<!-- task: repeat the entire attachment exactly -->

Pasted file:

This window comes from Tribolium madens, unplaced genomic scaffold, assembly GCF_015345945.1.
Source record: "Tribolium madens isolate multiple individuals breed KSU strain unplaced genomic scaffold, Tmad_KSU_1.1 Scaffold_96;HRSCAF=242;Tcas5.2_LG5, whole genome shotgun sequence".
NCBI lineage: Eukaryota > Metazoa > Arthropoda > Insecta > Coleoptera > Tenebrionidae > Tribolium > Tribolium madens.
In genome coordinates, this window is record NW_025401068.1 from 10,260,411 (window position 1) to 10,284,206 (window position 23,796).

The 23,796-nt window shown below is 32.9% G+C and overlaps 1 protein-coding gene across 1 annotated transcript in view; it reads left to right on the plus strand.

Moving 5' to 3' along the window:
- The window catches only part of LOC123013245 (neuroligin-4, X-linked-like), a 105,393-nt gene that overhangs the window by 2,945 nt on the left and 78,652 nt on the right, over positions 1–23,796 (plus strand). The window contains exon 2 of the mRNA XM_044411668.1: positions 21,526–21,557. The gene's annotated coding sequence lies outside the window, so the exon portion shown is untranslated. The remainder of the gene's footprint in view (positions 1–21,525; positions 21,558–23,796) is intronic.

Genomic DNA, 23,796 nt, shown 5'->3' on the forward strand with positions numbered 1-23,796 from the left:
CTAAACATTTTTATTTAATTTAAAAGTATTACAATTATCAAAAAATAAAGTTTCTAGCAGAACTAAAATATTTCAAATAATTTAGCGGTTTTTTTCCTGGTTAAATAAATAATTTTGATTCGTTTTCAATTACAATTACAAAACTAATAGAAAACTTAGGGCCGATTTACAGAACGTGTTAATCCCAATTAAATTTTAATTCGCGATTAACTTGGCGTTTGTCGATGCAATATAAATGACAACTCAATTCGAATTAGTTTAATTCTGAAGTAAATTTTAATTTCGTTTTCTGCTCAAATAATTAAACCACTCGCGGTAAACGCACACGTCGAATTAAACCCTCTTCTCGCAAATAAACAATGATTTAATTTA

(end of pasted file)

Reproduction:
This window comes from Tribolium madens, unplaced genomic scaffold, assembly GCF_015345945.1.
Source record: "Tribolium madens isolate multiple individuals breed KSU strain unplaced genomic scaffold, Tmad_KSU_1.1 Scaffold_96;HRSCAF=242;Tcas5.2_LG5, whole genome shotgun sequence".
NCBI lineage: Eukaryota > Metazoa > Arthropoda > Insecta > Coleoptera > Tenebrionidae > Tribolium > Tribolium madens.
In genome coordinates, this window is record NW_025401068.1 from 10,260,411 (window position 1) to 10,284,206 (window position 23,796).

The 23,796-nt window shown below is 32.9% G+C and overlaps 1 protein-coding gene across 1 annotated transcript in view; it reads left to right on the plus strand.

Moving 5' to 3' along the window:
- The window catches only part of LOC123013245 (neuroligin-4, X-linked-like), a 105,393-nt gene that overhangs the window by 2,945 nt on the left and 78,652 nt on the right, over positions 1–23,796 (plus strand). The window contains exon 2 of the mRNA XM_044411668.1: positions 21,526–21,557. The gene's annotated coding sequence lies outside the window, so the exon portion shown is untranslated. The remainder of the gene's footprint in view (positions 1–21,525; positions 21,558–23,796) is intronic.

Genomic DNA, 23,796 nt, shown 5'->3' on the forward strand with positions numbered 1-23,796 from the left:
CTAAACATTTTTATTTAATTTAAAAGTATTACAATTATCAAAAAATAAAGTTTCTAGCAGAACTAAAATATTTCAAATAATTTAGCGGTTTTTTTCCTGGTTAAATAAATAATTTTGATTCGTTTTCAATTACAATTACAAAACTAATAGAAAACTTAGGGCCGATTTACAGAACGTGTTAATCCCAATTAAATTTTAATTCGCGATTAACTTGGCGTTTGTCGATGCAATATAAATGACAACTCAATTCGAATTAGTTTAATTCTGAAGTAAATTTTAATTTCGTTTTCTGCTCAAATAATTAAACCACTCGCGGTAAACGCACACGTCGAATTAAACCCTCTTCTCGCAAATAAACAATGATTTAATTTA